Austin's exceptionalism is due to what Reisinger called "quality growth," fueled by job creation and increasing affluence. American expects to be at 80% of its pre-pandemic capacity by next month, he said, but Austin could beat this projection due to the introduction of new routes.
In addition to attracting airline investment, the city's population growth also fuels the airport—and appears unhindered by the pandemic. Badawi cited the recent local expansions of companies such as Tesla and Samsung. "Personally, I think right now it's just like a pause with the pandemic," she said. "I think we're still going to grow."
Pandemic turbulence isn't entirely fleeting, however. The 2040 Master Plan remains in place but "may not be the same scope" due to COVID costs, Badawi said. Details of what the changes might entail are forthcoming, as the airport works out its next steps.
Air travel is also likely to be changed forever. Pre-COVID, passengers were focused on security and safety, Badawi said. Now she thinks they have a third concern: health. As a result, pandemic protocols, such as masking, sanitization, social distancing and improved ventilation are "here to stay," she said. "I don't see them changing at the end of the pandemic."
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A week after Texas added two congressional seats and California lost one, state officials reported a population decline in 2020 for the first time in the Golden State's history.
California fell by over 182,000 people from January 2020 to January 2021, dropping almost 0.5% to cap out at around 39.5 million people. It is still the nation's most populous state.
For over thirty years, California has seen more people leave than move in from other states, state officials said, with 6.1 million people moving out and 4.9 million coming in last year. Immigration and births kept California growing, but the state saw a shrink in international migration in 2020 due to COVID and the White House's hold on visas.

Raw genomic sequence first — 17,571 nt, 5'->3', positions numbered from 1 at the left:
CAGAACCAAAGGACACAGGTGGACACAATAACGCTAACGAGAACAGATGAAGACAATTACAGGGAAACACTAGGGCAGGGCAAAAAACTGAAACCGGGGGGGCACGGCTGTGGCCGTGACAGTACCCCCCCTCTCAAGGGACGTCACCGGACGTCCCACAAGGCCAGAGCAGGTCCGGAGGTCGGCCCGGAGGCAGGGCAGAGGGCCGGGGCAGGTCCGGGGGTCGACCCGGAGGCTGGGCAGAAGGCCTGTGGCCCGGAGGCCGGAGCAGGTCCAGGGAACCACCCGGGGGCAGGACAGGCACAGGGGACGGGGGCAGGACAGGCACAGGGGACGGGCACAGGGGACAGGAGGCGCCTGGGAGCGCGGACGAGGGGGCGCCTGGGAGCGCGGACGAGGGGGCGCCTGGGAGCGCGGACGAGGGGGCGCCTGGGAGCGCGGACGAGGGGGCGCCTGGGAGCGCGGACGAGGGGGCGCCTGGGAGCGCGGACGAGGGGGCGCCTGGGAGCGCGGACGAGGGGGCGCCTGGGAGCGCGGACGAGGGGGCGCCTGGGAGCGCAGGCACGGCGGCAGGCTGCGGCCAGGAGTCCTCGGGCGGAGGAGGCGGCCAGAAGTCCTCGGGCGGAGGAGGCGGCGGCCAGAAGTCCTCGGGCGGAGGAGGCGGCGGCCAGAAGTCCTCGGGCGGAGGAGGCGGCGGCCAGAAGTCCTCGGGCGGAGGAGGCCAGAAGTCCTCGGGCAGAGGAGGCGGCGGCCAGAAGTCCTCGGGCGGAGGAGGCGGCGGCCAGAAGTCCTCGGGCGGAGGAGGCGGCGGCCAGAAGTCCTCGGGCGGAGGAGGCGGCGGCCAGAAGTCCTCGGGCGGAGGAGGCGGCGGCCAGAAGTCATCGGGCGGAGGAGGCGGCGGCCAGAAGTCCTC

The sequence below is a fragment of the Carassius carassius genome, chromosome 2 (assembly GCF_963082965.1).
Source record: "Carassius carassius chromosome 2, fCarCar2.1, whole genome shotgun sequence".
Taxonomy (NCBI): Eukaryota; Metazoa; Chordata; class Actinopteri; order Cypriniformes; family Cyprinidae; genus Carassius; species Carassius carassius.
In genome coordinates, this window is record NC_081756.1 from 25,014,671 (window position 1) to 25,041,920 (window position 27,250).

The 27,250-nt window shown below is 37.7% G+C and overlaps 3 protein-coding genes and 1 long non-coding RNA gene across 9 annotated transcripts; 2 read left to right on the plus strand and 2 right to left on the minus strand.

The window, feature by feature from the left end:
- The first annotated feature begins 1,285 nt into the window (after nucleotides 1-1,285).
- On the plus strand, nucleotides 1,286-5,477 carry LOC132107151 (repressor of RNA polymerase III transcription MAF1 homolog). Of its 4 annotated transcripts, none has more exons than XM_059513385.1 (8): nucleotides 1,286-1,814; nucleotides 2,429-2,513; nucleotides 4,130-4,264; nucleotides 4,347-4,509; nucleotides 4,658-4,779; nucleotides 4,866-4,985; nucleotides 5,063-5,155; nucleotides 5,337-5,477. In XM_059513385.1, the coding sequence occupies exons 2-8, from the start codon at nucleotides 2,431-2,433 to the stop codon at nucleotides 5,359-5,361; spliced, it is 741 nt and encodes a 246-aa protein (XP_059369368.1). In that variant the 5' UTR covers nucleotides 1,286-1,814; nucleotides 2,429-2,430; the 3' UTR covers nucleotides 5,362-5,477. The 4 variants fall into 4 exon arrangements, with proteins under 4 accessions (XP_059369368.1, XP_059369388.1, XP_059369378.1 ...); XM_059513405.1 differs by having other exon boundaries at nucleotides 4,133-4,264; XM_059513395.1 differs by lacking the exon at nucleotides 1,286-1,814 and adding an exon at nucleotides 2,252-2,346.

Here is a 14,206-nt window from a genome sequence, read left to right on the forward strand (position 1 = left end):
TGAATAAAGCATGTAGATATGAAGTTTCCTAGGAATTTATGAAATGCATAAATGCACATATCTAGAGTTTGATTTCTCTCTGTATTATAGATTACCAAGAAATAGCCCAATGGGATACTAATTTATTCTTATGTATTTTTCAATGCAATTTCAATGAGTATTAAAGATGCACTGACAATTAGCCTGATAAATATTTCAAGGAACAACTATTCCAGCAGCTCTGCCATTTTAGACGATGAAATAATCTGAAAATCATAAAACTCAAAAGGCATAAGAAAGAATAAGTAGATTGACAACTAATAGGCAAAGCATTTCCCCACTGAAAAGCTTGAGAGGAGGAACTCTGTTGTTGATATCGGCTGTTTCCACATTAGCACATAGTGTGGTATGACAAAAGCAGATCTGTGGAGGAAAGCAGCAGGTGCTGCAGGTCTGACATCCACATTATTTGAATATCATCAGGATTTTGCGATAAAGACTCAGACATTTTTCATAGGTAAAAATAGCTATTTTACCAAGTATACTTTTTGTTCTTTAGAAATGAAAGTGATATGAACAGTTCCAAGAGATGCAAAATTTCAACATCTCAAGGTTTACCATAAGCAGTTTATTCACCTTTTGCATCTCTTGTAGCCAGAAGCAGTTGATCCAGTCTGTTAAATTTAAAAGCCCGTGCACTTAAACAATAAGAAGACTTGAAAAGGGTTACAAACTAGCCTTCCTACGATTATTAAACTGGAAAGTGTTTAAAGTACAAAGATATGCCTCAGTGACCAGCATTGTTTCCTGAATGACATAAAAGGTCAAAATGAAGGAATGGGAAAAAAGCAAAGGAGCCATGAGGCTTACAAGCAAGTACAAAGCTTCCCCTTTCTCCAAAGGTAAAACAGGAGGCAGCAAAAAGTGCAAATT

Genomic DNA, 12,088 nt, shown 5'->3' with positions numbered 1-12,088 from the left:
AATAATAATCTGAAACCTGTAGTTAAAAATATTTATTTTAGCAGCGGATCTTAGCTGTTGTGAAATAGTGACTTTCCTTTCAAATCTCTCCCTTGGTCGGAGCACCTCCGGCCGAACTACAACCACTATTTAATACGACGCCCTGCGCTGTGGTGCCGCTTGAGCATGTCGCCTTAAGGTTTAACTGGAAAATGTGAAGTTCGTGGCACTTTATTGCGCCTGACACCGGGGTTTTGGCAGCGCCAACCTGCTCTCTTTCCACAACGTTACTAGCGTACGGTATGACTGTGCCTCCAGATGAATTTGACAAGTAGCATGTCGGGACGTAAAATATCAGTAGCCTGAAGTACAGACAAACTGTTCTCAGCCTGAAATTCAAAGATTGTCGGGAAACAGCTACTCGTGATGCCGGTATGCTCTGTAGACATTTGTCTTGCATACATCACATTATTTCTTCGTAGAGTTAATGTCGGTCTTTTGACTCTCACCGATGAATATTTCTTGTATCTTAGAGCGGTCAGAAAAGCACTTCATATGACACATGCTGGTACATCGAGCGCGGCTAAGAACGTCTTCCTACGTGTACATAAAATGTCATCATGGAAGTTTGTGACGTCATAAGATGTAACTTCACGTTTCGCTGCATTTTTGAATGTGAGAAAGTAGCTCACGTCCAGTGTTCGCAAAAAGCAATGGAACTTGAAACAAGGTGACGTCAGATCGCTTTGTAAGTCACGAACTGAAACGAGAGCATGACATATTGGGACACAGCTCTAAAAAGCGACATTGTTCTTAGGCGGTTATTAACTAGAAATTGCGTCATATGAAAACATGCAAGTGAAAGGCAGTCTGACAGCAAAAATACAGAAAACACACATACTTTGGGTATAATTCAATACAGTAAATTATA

Of the steady flow of ex-Californians moving to other states, more are moving to Texas than any other state. Many are relocating to Austin, which has been labeled a "little California" by billionaire resident Elon Musk and continues to grow astronomically.
Meanwhile, California cities including Los Angeles, San Diego, San Jose and San Francisco saw a population decline.
With immigration and state migration on the decline, the Golden State was also hit with a spike in deaths- 51,000 people died from COVID in 2020, and all but seven of the state's counties saw death rates higher than the three-year average.
Still, the California Department of Finance said a "slightly positive annual growth" can be expected next year as the state recovers from COVID deaths and political repercussions.
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The sun is out, and thousands of Austin FC fans will be as well as Austin FC goes to Kansas to play Sporting Kansas City at 6:30 p.m. on Sunday.
There's plenty of pub partners to choose from, but here's a few watch parties to help you get in on the action.